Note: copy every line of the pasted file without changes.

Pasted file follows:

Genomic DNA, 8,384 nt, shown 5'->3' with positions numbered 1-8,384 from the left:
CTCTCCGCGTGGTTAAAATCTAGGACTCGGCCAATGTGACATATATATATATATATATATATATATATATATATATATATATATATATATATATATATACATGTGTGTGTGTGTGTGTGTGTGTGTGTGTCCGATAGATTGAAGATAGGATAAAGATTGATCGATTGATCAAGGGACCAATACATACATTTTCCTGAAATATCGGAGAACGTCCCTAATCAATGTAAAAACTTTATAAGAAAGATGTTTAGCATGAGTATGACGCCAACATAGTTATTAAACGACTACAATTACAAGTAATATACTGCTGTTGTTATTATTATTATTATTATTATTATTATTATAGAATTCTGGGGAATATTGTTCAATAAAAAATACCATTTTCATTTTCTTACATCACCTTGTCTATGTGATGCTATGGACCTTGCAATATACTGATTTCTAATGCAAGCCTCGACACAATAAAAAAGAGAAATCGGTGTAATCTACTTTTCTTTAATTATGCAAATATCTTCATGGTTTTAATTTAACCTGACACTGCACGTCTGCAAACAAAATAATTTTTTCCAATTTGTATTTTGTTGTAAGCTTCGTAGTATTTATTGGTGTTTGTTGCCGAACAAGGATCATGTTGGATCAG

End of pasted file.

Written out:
Genomic DNA, 8,384 nt, shown 5'->3' with positions numbered 1-8,384 from the left:
CTCTCCGCGTGGTTAAAATCTAGGACTCGGCCAATGTGACATATATATATATATATATATATATATATATATATATATATATATATATATATATATATACATGTGTGTGTGTGTGTGTGTGTGTGTGTGTCCGATAGATTGAAGATAGGATAAAGATTGATCGATTGATCAAGGGACCAATACATACATTTTCCTGAAATATCGGAGAACGTCCCTAATCAATGTAAAAACTTTATAAGAAAGATGTTTAGCATGAGTATGACGCCAACATAGTTATTAAACGACTACAATTACAAGTAATATACTGCTGTTGTTATTATTATTATTATTATTATTATTATTATAGAATTCTGGGGAATATTGTTCAATAAAAAATACCATTTTCATTTTCTTACATCACCTTGTCTATGTGATGCTATGGACCTTGCAATATACTGATTTCTAATGCAAGCCTCGACACAATAAAAAAGAGAAATCGGTGTAATCTACTTTTCTTTAATTATGCAAATATCTTCATGGTTTTAATTTAACCTGACACTGCACGTCTGCAAACAAAATAATTTTTTCCAATTTGTATTTTGTTGTAAGCTTCGTAGTATTTATTGGTGTTTGTTGCCGAACAAGGATCATGTTGGATCAG